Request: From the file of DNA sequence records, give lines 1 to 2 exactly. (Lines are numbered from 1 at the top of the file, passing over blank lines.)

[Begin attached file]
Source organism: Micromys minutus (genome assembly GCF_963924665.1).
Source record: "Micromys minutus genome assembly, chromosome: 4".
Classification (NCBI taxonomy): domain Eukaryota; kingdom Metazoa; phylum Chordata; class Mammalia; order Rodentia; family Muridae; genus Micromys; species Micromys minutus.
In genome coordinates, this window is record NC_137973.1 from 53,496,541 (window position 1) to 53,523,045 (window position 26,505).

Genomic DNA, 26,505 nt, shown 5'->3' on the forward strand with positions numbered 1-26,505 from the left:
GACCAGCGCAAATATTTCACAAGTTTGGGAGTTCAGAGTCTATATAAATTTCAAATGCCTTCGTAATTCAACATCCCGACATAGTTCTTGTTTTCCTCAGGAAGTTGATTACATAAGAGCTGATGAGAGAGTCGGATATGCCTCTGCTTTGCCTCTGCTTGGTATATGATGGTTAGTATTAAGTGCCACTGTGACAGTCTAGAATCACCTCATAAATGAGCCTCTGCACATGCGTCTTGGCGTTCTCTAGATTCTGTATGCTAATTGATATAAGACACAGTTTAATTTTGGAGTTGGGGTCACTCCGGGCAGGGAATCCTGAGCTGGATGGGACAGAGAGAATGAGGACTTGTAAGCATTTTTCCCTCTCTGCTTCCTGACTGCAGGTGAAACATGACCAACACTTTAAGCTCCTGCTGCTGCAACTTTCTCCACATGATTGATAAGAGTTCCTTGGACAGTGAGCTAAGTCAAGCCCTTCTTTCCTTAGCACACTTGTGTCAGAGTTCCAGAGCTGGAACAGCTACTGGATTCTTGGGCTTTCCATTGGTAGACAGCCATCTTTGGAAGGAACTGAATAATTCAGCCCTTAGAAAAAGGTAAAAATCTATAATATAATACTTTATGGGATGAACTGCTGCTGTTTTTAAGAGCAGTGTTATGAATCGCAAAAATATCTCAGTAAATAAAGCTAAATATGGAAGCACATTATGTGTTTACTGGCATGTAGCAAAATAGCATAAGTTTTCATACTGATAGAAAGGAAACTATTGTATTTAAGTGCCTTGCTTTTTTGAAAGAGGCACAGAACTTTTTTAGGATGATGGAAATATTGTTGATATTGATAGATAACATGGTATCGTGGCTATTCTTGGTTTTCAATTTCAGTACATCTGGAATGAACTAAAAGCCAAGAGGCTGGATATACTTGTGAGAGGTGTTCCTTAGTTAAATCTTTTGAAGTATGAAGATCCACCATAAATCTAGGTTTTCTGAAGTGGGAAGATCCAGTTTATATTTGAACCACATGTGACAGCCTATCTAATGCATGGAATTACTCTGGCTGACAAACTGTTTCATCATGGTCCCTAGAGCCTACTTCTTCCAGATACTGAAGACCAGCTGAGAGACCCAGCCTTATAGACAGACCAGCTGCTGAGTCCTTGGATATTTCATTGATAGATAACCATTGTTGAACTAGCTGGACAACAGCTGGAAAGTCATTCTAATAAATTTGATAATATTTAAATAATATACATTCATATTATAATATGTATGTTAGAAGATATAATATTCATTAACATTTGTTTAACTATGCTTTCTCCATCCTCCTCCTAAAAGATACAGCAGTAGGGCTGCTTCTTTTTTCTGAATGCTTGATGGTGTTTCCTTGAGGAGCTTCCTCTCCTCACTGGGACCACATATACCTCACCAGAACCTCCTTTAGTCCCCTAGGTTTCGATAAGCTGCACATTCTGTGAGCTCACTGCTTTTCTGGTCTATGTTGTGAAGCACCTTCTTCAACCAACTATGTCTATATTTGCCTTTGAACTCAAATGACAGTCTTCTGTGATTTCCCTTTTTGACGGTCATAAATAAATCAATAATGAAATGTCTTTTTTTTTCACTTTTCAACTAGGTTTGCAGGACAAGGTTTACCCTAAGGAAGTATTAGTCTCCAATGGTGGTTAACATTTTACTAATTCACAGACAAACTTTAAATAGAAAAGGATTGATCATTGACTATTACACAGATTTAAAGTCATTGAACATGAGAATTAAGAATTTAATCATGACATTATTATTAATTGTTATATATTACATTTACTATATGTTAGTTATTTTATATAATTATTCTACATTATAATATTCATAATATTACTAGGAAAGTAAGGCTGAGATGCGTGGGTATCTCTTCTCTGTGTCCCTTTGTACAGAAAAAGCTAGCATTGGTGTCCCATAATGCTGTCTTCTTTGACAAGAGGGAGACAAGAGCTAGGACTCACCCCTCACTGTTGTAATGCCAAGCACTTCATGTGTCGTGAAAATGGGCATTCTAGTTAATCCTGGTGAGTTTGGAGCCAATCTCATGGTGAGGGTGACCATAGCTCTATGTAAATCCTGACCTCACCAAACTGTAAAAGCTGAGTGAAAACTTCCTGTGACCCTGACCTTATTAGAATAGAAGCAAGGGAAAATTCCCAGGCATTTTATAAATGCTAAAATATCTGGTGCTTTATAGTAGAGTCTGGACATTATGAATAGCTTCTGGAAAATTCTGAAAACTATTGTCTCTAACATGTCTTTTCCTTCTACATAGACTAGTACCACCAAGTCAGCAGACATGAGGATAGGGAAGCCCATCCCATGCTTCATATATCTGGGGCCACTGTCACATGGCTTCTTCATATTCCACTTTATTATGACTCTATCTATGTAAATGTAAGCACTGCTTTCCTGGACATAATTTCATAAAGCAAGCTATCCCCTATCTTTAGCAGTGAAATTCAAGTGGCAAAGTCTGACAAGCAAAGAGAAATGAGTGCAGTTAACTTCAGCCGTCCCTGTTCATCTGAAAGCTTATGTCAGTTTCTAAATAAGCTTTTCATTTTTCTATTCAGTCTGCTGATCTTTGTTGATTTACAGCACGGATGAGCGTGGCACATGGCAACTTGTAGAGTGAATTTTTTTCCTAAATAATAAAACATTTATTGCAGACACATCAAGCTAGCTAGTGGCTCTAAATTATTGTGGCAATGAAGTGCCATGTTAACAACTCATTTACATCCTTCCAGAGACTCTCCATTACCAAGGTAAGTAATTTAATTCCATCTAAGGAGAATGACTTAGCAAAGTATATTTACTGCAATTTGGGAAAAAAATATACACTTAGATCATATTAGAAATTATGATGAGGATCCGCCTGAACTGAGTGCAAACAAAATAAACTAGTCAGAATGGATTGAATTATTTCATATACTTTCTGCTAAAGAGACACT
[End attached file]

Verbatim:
Source organism: Micromys minutus (genome assembly GCF_963924665.1).
Source record: "Micromys minutus genome assembly, chromosome: 4".